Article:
Born at Westminster, Peto was the seventh son of Sir Morton Peto, 1st Baronet. He entered Harrow School, but was withdrawn at the age of seventeen when his father experienced financial difficulties. He became an apprentice joiner with his family's business, Peto Brothers, building contractors, of Pimlico. He became a partner in the company in 1884 and married Mary Matilda Annie Baird in 1892. The couple had three sons. In 1890 Peto attempted to bring in a form of profit-sharing to the company. The proposal was opposed by the trade unions, leading to a strike. The company was dissolved in 1893 and Peto was financially ruined.
He took up employment with Morgan Crucible in 1892, eventually becoming managing director by 1904, when he resigned. He travelled widely for the company supervising the mining and purchase of plumbago in the United States, Canada, India and Ceylon.
Peto was chosen by the Conservative Party to contest the January 1910 general election, regaining the Devizes constituency in Wiltshire which had been lost to the Liberals in 1906. He retained the seat until the 1918 election.
During the First World War he held a temporary commission in the British Army and acted as the Chief Commissioner for Belgian Refugee Affairs. He was made a Commander of the Order of Leopold by Albert I of Belgium.
Peto returned to the Commons, twice serving as Member of Parliament for Barnstaple, holding the seat from 1922 to 1923 and again from 1924 to 1935. He was created a Baronet, of Barnstaple in the County of Devon, in January 1927. He found himself at odds with many of the policies of Stanley Baldwin's Conservative government, and lost the party whip to sit as an independent in April 1928. Following a unanimous vote of confidence in him by his local party executive, he was readmitted to the parliamentary party in November. In June 1934 he announced that he would be retiring from parliament at the next general election, which was held in the following year.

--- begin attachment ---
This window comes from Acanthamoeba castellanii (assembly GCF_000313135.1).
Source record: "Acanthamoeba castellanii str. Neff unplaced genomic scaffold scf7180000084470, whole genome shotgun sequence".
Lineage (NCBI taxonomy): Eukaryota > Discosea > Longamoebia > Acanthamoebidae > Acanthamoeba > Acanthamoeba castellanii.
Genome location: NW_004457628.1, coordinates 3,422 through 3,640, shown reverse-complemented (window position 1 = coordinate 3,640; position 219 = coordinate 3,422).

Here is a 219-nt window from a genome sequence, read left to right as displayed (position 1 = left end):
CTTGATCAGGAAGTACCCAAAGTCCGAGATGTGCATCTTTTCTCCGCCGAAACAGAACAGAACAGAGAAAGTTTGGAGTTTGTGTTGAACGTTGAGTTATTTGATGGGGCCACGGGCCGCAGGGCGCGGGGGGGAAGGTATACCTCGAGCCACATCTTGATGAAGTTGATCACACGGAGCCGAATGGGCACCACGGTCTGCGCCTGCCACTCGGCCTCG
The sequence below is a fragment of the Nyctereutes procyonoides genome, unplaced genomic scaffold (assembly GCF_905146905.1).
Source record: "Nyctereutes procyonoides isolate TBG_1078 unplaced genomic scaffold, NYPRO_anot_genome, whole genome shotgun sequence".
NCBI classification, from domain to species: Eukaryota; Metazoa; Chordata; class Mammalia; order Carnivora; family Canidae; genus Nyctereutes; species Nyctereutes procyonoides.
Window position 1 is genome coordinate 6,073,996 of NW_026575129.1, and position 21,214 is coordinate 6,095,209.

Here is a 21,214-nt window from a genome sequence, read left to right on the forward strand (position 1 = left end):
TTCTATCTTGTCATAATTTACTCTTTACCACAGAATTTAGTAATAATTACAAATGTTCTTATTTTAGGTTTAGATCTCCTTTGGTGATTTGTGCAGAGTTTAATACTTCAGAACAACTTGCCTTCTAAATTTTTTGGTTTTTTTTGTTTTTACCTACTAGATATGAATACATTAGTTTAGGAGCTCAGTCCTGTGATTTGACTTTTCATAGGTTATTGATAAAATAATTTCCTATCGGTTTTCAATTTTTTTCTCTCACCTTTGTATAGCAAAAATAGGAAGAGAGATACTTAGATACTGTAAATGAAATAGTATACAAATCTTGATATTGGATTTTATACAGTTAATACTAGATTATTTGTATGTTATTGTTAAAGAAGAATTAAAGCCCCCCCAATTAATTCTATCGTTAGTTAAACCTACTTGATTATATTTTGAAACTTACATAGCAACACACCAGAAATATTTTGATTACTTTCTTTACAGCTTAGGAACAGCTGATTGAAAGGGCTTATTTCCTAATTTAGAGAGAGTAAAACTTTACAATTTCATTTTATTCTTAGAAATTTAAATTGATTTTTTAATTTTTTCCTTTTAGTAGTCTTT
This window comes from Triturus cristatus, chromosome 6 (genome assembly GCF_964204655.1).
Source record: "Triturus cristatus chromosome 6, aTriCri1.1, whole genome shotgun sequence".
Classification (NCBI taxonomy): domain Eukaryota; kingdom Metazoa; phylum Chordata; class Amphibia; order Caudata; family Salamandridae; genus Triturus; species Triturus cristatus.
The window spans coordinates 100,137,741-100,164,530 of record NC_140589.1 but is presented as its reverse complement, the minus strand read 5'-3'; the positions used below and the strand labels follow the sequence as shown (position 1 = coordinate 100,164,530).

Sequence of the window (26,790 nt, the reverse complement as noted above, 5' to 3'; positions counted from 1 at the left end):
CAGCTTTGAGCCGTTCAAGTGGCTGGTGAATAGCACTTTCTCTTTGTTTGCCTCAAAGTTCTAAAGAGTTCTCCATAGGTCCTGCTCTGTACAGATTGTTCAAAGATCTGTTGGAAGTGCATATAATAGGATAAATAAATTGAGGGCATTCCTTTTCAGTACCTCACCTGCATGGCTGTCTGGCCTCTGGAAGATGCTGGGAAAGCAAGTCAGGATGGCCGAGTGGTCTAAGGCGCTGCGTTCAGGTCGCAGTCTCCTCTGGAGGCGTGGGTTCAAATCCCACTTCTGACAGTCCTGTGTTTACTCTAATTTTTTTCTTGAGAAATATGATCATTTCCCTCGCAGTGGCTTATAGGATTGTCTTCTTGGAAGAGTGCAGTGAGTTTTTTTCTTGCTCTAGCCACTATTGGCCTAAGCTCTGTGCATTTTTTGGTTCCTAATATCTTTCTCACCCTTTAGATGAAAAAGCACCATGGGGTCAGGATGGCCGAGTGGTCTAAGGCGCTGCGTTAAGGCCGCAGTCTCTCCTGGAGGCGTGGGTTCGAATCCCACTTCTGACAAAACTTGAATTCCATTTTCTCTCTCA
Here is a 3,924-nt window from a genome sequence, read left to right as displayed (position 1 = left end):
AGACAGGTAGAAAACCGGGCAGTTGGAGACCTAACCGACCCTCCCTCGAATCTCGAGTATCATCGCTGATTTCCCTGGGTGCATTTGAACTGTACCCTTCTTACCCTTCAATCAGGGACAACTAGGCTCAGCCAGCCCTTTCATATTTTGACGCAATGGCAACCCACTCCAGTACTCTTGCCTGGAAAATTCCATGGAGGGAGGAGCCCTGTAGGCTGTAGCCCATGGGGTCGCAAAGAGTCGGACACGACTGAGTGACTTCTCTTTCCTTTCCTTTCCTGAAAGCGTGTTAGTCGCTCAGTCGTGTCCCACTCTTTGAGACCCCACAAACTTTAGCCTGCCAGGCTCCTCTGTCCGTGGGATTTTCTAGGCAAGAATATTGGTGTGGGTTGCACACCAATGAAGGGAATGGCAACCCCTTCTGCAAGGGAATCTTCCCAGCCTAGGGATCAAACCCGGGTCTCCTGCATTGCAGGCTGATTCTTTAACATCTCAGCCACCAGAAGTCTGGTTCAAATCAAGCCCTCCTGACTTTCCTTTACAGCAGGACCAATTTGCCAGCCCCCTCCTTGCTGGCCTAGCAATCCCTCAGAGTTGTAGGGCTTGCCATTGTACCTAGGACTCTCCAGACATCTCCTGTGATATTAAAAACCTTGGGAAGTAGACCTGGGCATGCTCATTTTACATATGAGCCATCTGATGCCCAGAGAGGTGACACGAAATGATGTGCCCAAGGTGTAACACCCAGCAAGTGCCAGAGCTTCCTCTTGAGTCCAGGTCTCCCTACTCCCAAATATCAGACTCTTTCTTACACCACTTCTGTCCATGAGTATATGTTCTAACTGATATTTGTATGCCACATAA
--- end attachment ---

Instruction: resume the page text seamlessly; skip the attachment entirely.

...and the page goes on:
Peto served as chairman of the National Society for the Prevention of Venereal Disease from 1926 – 1939.
Peto died at his home, Iford Gatehouse, near Bradford on Avon, Wiltshire in January 1945 aged 82. He was succeeded by his elder son James Michael Peto (1894–1971). A younger son Christopher (1897–1980) succeeded his elder brother and also served as MP for Barnstaple.
- "PETO, Sir Basil". Who Was Who. Oxford University Press. December 2007. Retrieved 3 September 2011.
- "Sir Basil Peto: An Appreciation". The Times. 14 February 1945. p. 7.
- "Obituary: Sir Basil Peto". The Times. 29 January 1945. p. 6.
- "No. 25888". The London Gazette. 28 December 1888. p. 7430.
- "Profit Sharing. Peto Brothers". The Times. 27 February 1890. p. 11.
- "No. 26464". The London Gazette. 5 December 1893. p. 7143.
- "No. 28946". The London Gazette. 20 October 1914. p. 8483.
- "No. 13447". The Edinburgh Gazette. 20 May 1919. p. 1741.
- "No. 33249". The London Gazette. 18 February 1927. p. 1111.
- "Sir Basil Peto And His Party. No Thought Of Independent Candidature". The Times. 31 July 1928. p. 16.
- "Political Notes". The Times. 3 November 1928. p. 12.
- "Political Notes". The Times. 8 June 1934. p. 14.
- "News in Brief". The Times. 25 May 1939. p. 13.
- Kidd, Charles, Williamson, David (editors). Debrett's Peerage and Baronetage (1990 edition). New York: St Martin's Press, 1990,[page needed]
- Leigh Rayment's list of baronets
- Leigh Rayment's Historical List of MPs
- Hansard 1803–2005: contributions in Parliament by Sir Basil Peto
|Parliament of the United Kingdom|
|Member of Parliament for Devizes
|Member of Parliament for Barnstaple
|Member of Parliament for Barnstaple
Sir Richard Acland
|Baronetage of the United Kingdom|